Probabilistic Latent Semantic Analysis
python implementation of Probabilistic Latent Semantic Analysis
What PLSA can do for you
Broadly speaking, PLSA is a tool of Natural Language Processing (NLP). It analyses a collection of text documents (a corpus) under the assumption that there are (by far) fewer topics to write about than there are documents in the corpus. It then tries to identify these topics (in terms of words and their relative importance to each topic) and to give you the relative importance of a pre-specified number of topics in each document.
In doing so, it does not actually try to "make sense" of each document (or "understand" it) by contextually analysing it. Rather, it simply counts how often which word occurs in each document, regardless of the context in which they occur. As such, it belongs to the family of so-called bag-of-words models.
To give an example, a bunch of documents might frequently contain words like "eating", "nutrition", "health", etc. Others might contain words like "state", "party", "ministry", etc. Yet others might contain words like "tournament", "ranking", "win", etc. It is easy to imagine there being documents that contain a mixture of these words. Not knowing in advance how many topics there are, one would have to run PLSA with several different numbers of topics and see the results to judge how many is a good choice. Picking three in our example would yield topics that could be described as "food", "politics", and "sports" and, while a number of documents will emerge as being purely about one of these topics, it is easy to imagine that there are others that have contributions from more than one topic (e.g., about a new initiative from the ministry of health, combining "food" and "politics"). PLSA will give you that mixture.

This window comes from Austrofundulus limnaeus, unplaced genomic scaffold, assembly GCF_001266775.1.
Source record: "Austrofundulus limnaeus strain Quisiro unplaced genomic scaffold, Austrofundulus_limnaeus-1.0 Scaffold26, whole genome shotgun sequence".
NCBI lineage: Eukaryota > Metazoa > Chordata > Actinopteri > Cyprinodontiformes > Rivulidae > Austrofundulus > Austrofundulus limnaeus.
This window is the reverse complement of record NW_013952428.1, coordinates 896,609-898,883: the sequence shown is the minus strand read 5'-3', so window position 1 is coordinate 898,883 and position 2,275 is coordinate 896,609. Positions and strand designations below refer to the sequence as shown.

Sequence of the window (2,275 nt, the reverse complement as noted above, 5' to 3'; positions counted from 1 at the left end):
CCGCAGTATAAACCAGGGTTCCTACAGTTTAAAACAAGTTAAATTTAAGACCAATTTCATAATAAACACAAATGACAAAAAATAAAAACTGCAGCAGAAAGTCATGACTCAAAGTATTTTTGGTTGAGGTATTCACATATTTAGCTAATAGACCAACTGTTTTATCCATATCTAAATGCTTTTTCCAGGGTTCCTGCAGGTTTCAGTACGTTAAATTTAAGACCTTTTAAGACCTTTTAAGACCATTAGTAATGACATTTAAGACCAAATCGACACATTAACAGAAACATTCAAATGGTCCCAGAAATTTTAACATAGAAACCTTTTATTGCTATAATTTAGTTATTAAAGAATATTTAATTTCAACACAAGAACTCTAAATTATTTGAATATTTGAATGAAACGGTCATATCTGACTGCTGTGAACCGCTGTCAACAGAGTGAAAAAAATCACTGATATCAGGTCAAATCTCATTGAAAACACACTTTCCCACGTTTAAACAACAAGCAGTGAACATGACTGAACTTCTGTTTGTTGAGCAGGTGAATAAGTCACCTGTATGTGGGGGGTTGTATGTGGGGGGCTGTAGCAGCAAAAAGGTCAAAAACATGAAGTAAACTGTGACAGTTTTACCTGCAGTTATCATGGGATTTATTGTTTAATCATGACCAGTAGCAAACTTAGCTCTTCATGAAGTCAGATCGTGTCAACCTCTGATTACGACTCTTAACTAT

This code is available on the python package index PyPi. To install, I strongly recommend setting up a new virtual python environment, and then type
pip install plsa
on the console.
WARNING: On first use, some components of
nltk that don't come with it out-of-the-box
wil be downloaded. Should you install (against my express recommendation) install
plsa package system-wide (with
sudo), then you lack the access rights
to write the required
nltk data to where it is supposed to go (into a subfolder of
plsa package directory).
This package depends on the following python packages:
If you want to run the
you will also need to install the
The matrices to store and manipulate data can easily get quite large. That
means you will soon run out of memory when toying with a large corpus. This
could be mitigated to some extent by using sparse matrices. But since there
is no built-in support for sparse matrices of more than 2 dimensions
(we need 3) in
scipy, this is not implemented.
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